We Evangelical Christians ought to be ashamed of ourselves. Our “Christian president”—who many of us voted for and many of us continue to support—waged a war based on lies. There was never any connection between Saddam Hussein and al-Qaeda, and Saddam was never a threat to the United States. All this is clear. What is also clear is that the Iraq War has killed well over 10,000 Iraqi civilians and several tens of thousands of Iraqi militiamen.
Let me repeat myself. The United States military has killed tens of thousands of people. And for what? Why are we fighting? Nobody knows the real reasons, because all of the administration’s rhetoric has proven to be fallacious.
Yet what do we Christians do? We wrap ourselves up in the flag, reaffirm our support for our troops, and applaud the earnestness and sincerity of our “born again” president, a man who’s not afraid to speak up about his faith.
I believe that it is possible for a war to be justified, but this war is not one of them. Let me repeat the facts. No al-Qaeda connection. No threat to America. Some have justified the war by claiming that we removed an evil man from power. And, although it’s true that Saddam was a cruel leader, war supporters have greatly exaggerated his human rights record. Truth be told, he wasn’t half as bad as many current world leaders. In fact, Saddam did a number of good things for Iraq—for example, he gave liberties and protection to many groups (e.g., Christians and Sunnis) that are greatly persecuted in Islamic fundamentalist countries.
We haven’t liberated the Iraqi people. Rather, we’ve left thousands of Iraqi parents without sons and thousands of children without fathers. We’ve dropped bombs on women and children and left countless young men forever maimed. In fact, the United States has killed far more Iraqis than Saddam’s government ever did. And far from making the world a safer place, we’ve given Muslim fundamentalists another rallying call to fight against “the Great Satan.”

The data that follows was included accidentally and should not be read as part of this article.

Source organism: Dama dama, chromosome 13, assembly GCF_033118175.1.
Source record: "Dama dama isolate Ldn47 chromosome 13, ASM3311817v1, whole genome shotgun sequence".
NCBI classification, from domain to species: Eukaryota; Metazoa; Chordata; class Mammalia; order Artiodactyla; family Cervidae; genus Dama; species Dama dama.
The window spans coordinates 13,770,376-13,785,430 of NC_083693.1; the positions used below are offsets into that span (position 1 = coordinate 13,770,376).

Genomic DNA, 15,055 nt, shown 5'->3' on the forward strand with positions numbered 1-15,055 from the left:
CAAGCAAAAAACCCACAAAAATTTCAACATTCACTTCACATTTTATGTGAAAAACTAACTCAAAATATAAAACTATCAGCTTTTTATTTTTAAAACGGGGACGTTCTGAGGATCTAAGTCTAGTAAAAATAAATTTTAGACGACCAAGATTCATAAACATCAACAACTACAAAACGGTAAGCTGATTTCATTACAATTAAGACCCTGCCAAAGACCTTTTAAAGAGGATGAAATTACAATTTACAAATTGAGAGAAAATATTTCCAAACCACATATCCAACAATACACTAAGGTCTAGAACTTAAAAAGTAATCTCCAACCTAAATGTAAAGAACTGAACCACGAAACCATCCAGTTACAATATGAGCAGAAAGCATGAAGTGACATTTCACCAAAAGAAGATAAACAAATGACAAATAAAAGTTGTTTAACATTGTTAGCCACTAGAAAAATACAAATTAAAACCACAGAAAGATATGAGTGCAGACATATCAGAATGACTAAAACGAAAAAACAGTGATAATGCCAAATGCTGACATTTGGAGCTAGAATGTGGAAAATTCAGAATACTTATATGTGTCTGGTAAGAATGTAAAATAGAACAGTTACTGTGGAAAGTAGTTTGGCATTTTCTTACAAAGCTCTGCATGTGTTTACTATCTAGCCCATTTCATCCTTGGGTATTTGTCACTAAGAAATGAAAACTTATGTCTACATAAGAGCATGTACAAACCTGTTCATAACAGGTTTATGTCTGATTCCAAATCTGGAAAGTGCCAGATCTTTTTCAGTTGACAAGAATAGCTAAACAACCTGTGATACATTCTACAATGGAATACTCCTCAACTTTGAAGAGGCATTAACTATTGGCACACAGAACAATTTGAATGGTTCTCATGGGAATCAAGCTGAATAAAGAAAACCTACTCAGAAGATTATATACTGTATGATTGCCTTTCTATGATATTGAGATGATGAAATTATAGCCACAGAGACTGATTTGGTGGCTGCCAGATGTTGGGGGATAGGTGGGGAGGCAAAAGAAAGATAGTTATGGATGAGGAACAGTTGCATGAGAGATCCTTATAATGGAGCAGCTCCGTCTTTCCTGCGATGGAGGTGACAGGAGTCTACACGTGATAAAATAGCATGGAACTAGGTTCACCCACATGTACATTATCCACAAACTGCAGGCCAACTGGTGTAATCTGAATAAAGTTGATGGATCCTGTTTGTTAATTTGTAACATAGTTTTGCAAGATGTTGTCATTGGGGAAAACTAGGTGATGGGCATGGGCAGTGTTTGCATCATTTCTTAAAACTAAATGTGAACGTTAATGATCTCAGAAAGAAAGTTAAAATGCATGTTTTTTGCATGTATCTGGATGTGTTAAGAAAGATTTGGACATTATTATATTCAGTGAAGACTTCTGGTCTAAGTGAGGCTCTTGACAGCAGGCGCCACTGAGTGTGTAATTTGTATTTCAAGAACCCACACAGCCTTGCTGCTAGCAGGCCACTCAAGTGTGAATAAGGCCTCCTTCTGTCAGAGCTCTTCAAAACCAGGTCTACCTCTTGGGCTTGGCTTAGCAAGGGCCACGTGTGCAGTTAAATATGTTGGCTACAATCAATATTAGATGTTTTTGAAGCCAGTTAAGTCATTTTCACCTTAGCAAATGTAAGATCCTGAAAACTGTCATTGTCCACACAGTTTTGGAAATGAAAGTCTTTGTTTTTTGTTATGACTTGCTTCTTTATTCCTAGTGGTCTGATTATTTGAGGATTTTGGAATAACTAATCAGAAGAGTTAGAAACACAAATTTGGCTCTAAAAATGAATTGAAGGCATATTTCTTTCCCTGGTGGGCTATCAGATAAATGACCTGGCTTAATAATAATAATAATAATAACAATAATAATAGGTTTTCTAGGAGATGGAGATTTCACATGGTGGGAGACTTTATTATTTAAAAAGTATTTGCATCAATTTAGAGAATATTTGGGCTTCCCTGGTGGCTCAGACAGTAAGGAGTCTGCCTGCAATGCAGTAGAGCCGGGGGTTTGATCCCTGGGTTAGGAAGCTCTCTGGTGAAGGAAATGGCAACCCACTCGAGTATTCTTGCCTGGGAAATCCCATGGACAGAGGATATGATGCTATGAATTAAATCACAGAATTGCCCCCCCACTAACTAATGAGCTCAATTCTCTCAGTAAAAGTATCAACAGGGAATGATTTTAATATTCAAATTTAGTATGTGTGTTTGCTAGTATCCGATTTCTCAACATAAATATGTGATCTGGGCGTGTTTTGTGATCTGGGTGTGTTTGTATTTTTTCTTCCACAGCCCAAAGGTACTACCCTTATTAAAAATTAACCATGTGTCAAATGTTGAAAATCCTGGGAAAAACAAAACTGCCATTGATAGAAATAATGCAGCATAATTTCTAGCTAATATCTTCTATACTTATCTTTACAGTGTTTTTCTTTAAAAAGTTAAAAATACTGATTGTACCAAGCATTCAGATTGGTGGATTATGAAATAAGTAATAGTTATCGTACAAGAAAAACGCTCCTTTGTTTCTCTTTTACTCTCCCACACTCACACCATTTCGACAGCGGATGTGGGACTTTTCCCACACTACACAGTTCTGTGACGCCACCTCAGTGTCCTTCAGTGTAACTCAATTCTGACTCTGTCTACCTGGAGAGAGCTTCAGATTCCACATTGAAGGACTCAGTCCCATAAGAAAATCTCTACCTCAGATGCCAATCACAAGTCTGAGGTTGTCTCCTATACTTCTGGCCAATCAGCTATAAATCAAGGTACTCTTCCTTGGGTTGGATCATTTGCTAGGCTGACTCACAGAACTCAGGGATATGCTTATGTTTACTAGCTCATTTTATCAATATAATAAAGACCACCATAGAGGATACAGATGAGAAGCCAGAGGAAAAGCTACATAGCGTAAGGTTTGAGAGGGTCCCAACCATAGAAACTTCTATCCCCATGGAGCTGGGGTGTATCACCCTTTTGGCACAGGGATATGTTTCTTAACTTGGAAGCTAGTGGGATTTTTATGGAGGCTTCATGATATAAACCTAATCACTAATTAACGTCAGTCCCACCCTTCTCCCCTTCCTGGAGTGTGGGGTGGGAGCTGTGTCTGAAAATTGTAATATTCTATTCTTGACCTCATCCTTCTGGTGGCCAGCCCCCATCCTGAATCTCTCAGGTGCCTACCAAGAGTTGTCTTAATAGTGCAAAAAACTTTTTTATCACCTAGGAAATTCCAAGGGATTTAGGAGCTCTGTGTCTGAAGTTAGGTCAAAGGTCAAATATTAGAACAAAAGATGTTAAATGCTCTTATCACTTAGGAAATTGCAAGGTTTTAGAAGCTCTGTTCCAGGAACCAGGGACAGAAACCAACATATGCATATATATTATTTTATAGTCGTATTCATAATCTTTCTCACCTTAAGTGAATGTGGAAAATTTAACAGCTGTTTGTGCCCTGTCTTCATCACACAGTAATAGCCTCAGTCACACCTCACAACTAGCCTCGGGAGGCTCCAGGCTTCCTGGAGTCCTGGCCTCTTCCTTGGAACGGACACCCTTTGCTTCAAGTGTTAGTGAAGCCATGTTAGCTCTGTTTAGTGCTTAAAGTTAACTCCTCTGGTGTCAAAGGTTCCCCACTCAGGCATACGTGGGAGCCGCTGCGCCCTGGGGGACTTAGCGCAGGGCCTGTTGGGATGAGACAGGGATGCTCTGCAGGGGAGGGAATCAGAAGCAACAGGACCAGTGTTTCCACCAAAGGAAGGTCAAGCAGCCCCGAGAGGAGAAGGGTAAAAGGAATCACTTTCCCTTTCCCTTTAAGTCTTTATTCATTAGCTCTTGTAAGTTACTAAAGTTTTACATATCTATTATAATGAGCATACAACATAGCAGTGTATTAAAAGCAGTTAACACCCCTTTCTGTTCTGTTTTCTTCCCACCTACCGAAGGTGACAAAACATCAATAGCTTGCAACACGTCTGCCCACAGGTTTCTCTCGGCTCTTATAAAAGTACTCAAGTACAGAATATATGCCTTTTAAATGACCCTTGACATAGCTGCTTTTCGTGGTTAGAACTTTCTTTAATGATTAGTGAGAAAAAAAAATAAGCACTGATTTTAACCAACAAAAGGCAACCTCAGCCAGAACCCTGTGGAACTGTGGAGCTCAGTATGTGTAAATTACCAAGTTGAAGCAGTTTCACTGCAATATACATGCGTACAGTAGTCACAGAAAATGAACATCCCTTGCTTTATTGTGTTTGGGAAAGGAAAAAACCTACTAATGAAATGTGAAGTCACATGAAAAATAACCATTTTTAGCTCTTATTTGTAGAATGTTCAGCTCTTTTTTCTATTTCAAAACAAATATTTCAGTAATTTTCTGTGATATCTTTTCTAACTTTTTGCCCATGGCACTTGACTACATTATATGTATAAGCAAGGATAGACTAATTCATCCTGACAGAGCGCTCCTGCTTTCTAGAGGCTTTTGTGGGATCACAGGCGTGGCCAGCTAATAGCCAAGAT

Yet Evangelicals couldn’t care less. No, while their tax dollars are funding the production of guns and bombs, they head off to their Bible studies and sing along to their Third Day CDs. And, of course, they make a point of telling their friends that they’re going to vote for Bush this November. After all, he, too, believes in Jesus. Rarely do Evangelicals strive to open their minds and seek the truth. No, they don’t want their minds “polluted” by the liberal media or secular academia. So, instead, they strive to keep their thoughts on otherworldly things and, when forced to think about public policy, make sure they only get their information from such “unbiased” sources as Jerry Falwell and Rush Limbaugh.
Christians today look back at the Crusades and wonder, “How could we have done that?” Christians in the not so distant future, I believe, will look back on the American Evangelical church in the early 21st century and ask the very same question.